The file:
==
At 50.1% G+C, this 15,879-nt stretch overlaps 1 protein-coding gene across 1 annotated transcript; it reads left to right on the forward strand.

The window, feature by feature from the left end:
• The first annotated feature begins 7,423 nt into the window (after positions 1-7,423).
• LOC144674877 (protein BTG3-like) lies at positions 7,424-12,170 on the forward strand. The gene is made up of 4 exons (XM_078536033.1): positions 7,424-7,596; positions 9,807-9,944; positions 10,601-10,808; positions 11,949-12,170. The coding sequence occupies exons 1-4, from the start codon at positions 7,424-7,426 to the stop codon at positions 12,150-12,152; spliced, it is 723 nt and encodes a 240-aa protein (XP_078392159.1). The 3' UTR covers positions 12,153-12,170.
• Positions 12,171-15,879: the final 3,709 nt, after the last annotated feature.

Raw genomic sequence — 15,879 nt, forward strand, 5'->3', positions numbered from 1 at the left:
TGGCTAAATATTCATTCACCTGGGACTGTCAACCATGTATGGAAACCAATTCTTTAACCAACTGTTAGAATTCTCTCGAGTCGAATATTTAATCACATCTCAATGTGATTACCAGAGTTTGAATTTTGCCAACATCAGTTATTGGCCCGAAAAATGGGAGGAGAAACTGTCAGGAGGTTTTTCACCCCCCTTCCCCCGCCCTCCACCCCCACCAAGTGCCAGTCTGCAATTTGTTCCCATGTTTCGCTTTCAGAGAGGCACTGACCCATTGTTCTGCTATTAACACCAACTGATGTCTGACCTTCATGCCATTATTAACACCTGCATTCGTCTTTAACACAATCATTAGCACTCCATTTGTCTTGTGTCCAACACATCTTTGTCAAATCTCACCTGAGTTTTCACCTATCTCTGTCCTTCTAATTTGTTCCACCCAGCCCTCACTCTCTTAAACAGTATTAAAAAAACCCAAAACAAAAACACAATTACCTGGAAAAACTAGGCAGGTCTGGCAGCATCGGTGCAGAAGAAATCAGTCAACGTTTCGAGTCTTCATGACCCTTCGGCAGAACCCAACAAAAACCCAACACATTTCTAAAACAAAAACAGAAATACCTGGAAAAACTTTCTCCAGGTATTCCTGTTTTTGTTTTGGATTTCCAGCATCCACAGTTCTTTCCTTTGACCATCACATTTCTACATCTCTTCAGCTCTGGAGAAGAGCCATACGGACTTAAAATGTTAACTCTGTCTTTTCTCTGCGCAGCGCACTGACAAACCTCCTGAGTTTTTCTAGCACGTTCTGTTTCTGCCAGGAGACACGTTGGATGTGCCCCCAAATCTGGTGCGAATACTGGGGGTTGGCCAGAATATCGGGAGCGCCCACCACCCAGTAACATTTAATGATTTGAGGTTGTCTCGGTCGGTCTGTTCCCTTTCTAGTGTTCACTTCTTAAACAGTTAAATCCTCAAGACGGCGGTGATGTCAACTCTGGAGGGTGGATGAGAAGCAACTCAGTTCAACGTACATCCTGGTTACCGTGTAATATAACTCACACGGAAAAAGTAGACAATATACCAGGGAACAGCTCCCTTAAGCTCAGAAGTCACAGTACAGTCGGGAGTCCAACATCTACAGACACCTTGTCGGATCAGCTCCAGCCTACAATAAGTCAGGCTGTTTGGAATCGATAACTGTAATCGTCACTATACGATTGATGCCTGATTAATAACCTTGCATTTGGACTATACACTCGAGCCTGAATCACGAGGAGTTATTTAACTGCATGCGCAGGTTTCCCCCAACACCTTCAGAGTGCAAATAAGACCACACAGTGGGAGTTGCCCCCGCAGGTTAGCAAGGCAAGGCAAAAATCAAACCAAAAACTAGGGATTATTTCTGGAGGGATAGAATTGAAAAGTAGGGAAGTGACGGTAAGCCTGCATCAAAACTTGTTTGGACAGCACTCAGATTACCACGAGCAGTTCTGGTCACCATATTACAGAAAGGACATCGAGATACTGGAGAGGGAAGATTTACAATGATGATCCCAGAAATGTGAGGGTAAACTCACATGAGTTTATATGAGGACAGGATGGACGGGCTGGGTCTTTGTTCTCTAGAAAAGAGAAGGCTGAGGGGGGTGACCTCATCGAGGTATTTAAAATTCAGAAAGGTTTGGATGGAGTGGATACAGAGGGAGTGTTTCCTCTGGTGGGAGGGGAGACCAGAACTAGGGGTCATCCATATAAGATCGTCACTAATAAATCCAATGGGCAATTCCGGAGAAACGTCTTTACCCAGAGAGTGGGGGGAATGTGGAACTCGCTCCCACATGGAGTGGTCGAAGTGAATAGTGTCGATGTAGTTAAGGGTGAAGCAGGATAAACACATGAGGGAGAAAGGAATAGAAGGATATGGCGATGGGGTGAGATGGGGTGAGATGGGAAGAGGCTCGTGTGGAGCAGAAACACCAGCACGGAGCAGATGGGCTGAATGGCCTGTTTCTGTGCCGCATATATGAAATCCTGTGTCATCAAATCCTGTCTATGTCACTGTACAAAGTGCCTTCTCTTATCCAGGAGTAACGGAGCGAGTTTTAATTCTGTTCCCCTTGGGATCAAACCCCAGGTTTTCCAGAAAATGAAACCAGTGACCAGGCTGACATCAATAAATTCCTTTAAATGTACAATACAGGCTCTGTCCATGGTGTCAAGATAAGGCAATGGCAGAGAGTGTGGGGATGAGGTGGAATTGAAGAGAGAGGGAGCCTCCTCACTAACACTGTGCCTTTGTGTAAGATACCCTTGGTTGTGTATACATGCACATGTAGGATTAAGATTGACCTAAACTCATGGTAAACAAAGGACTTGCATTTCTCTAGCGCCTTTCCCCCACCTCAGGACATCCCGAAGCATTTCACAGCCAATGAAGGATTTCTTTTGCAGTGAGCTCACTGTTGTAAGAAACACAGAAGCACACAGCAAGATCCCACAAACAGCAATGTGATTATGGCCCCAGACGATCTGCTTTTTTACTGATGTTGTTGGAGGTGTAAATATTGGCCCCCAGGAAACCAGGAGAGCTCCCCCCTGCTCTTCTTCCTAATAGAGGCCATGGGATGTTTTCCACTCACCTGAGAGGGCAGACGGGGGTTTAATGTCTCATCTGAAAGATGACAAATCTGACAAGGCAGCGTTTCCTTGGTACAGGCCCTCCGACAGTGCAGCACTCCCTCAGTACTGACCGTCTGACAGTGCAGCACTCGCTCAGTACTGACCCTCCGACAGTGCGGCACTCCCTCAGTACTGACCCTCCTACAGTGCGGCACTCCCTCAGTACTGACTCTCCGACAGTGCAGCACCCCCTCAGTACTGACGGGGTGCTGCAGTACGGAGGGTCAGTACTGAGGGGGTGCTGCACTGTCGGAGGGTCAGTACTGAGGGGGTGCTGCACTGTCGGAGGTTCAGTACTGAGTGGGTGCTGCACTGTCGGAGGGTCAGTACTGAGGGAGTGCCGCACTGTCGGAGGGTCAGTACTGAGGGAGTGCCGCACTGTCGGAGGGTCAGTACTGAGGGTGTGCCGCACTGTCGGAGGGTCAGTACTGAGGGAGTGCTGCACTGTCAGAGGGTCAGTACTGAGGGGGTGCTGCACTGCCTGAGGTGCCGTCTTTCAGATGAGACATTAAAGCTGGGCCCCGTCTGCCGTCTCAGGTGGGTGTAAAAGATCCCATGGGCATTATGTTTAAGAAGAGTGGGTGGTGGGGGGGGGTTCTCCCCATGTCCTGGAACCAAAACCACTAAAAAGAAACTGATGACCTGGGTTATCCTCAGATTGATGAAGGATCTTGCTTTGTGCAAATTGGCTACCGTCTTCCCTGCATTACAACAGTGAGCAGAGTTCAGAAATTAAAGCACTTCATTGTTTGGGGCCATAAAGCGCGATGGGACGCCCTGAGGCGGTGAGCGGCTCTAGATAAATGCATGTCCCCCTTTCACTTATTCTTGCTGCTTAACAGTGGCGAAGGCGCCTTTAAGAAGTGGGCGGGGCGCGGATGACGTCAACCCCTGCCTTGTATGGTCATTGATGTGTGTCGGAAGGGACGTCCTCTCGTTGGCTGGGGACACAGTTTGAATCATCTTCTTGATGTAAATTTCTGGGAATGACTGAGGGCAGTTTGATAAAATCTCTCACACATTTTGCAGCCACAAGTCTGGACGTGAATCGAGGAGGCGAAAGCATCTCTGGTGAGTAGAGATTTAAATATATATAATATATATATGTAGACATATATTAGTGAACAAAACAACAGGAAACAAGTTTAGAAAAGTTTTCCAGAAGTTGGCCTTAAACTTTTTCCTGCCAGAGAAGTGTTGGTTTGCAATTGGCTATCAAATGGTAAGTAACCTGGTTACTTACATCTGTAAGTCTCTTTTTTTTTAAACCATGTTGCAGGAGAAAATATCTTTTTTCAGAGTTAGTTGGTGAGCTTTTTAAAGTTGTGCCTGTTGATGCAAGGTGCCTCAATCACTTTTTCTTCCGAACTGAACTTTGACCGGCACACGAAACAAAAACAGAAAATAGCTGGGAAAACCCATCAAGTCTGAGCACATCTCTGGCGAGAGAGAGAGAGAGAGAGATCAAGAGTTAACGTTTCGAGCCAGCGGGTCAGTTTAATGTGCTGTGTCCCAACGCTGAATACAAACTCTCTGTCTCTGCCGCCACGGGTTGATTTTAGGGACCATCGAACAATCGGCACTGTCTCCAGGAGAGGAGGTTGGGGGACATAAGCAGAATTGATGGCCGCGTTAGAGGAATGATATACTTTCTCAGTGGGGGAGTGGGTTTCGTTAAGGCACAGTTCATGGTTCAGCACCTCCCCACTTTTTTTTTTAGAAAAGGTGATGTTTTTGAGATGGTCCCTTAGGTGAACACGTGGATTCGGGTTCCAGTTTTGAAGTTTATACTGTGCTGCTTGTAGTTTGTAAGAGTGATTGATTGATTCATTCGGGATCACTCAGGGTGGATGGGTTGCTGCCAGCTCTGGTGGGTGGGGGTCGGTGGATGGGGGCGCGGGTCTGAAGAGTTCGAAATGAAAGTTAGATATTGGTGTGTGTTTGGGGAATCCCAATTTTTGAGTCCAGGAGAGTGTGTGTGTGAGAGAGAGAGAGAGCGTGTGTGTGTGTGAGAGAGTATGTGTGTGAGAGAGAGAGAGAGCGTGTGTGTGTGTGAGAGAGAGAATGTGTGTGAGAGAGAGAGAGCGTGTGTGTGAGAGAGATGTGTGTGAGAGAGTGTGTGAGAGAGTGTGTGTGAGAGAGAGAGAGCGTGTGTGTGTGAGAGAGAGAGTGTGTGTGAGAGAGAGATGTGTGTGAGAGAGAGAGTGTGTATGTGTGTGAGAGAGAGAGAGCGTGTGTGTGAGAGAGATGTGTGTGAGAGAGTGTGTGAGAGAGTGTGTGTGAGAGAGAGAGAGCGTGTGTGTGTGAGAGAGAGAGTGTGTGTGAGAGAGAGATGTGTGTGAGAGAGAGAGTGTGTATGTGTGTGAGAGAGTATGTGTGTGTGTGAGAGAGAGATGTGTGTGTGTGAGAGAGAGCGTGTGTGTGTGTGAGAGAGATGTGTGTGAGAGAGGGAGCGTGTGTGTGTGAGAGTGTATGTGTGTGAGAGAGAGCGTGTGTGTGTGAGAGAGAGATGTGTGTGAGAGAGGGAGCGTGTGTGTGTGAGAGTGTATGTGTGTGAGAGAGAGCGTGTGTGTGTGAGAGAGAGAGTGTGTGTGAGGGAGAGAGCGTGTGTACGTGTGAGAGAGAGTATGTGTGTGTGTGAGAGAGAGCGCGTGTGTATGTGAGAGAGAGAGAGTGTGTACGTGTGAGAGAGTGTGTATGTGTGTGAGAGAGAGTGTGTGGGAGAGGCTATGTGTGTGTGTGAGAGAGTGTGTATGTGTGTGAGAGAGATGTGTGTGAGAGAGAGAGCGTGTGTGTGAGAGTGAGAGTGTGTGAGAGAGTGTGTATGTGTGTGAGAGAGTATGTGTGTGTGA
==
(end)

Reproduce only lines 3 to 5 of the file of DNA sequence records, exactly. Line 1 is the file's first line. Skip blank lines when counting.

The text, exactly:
• The first annotated feature begins 7,423 nt into the window (after positions 1-7,423).
• LOC144674877 (protein BTG3-like) lies at positions 7,424-12,170 on the forward strand. The gene is made up of 4 exons (XM_078536033.1): positions 7,424-7,596; positions 9,807-9,944; positions 10,601-10,808; positions 11,949-12,170. The coding sequence occupies exons 1-4, from the start codon at positions 7,424-7,426 to the stop codon at positions 12,150-12,152; spliced, it is 723 nt and encodes a 240-aa protein (XP_078392159.1). The 3' UTR covers positions 12,153-12,170.
• Positions 12,171-15,879: the final 3,709 nt, after the last annotated feature.